Oysters and cocktails amid salvaged beauty.
October 8th, 2013
Jazz warbles from custom made, retro-inspired speakers. Patrons sit on Bentwood chairs underneath light bulbs encased in vintage gloves. Oyster selections—tonight there are British Columbia Kusshi and Cape Cod Barnstable among the offerings—are scrawled on a chalkboard. A bowtie-donning bartender carefully stirs a Sazerac. Mar’s is the name of this dimly lit joint, and it is not found on a picturesque street in New Orleans’ French Quarter, but a corner in Astoria.
“People tell me it reminds them of New Orleans, but to me it feels Viennese, maybe even a little French,” says Evan Roumeliotis, the Greece-born, Queens-bred owner of Mar’s. “I wanted it to be old man-sexy.”
When he took over a run-of-the-mill Greek taverna, Roumeliotis, who also helms neighborhood watering hole Sparrow, didn’t immediately envision a seductive oyster bar serving classic cocktails in its stead. “I find the space first,” he points out, “then I toy with the concept.” One look around, and it’s hard to believe Mar’s hasn’t welcomingly held court here for decades. Along with his design-savvy pals Tom Fade and Clemens Kois, he gutted the restaurant and transformed it into an ode to old-timey glamour.
Across the street from Mar’s—a nod to both the sea and Roumeliotis’ daughter Maria—is the supermarket Bravo. But to a large swath of Astorians, the space will always be Tupelo, the divey rock and roll bar with the disco ball that shuttered in 2005. Roumeliotis owned that, too, and although its loyal patrons still miss the music and camaraderie his bar engendered, they also remember it as a showcase for Roumeliotis’ thoughtful approach to design, like the bar fashioned from old church doors. That same devotion to detail is on display at Mar’s.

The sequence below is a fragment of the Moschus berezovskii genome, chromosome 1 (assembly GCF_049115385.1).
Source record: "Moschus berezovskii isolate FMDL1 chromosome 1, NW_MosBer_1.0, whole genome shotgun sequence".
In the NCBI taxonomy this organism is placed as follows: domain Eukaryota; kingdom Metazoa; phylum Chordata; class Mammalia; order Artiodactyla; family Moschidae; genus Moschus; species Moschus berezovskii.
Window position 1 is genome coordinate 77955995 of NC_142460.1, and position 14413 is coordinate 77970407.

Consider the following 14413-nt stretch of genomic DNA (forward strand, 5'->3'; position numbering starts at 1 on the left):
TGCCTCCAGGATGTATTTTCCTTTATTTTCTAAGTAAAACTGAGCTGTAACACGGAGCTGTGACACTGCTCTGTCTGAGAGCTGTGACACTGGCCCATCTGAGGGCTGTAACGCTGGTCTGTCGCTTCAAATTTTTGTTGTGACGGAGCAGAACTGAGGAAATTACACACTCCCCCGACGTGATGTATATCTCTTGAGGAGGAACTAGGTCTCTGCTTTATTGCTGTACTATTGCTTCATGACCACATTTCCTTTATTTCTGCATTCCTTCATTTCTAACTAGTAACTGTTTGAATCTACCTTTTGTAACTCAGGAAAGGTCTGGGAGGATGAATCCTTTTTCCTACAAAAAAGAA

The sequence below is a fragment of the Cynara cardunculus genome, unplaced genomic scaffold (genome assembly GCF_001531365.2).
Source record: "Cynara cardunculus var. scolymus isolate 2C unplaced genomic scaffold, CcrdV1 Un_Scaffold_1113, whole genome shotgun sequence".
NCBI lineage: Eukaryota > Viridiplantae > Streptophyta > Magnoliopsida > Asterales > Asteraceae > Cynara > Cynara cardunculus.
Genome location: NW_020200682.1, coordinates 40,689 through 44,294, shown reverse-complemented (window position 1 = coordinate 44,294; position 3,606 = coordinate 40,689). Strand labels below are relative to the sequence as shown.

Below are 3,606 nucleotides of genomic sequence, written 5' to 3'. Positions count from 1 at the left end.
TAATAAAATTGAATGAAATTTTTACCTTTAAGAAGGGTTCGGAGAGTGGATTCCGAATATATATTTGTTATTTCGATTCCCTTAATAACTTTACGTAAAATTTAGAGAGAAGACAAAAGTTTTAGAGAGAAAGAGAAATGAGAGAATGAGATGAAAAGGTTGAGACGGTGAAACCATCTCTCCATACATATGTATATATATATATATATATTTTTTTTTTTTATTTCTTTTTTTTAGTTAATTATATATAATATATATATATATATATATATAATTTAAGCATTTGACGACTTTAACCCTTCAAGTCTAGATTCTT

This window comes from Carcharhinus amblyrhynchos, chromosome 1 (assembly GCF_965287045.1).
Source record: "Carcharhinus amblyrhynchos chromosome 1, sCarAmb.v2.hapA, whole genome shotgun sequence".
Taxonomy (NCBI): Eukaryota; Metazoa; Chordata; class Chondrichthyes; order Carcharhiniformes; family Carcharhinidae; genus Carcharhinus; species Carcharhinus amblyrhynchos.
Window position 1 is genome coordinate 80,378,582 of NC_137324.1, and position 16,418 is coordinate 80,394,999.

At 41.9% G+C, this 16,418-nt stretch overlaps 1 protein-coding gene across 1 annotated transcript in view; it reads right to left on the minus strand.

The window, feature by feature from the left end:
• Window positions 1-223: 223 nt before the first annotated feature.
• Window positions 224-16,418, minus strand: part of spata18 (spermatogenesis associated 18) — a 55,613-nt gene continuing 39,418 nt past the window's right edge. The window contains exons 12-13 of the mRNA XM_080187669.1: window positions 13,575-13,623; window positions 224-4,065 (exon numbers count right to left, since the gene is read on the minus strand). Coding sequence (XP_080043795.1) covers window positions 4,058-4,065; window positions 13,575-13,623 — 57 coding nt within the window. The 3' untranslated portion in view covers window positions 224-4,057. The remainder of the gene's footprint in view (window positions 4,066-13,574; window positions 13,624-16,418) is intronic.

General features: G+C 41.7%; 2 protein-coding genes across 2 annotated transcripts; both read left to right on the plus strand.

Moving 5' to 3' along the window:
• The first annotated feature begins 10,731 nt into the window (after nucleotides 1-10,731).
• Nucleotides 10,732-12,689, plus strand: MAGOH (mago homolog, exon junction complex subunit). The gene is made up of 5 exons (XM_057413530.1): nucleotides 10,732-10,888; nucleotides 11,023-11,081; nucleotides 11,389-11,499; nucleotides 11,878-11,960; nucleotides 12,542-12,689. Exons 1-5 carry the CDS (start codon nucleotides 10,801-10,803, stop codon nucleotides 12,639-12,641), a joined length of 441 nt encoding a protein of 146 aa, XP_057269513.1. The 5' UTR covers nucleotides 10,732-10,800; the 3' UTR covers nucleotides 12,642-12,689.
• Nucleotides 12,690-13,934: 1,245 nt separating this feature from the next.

Road trips to the likes of Albany and York, Pennsylvania, yielded a number of salvaged gems for Mar’s. In back, the big, flung-open slanted doors discovered at nearby Build it Green! are the very same ones that appeared in a Lady Gaga video. The floor is crafted from reclaimed lumber, cut into thin, elegant plinths. And a panel of layered, poured glass casting a dreamy sheen comes from a church—as do the pews, which Roumeliotis hand upholstered and rechristened as banquettes. On eBay, he learned about a stash of circa-1800s his and hers armoires, but by the time Roumeliotis got to them, all that remained were scrappy frames, which he cut and reworked along the back wall.
A hulking I-beam in the center of the room at first frustrated Roumeliotis, but as the bar’s graceful form took shape, “dictated by the column,” he admits it has become Mar’s centerpiece. Making it all the more alluring is a façade comprised of old pews plucked from a courthouse, and the handmade beer tower incorporating the roll top of a dismantled secretary.
This is what happens, notes Roumeliotis, “when you put together a restaurant piecemeal.”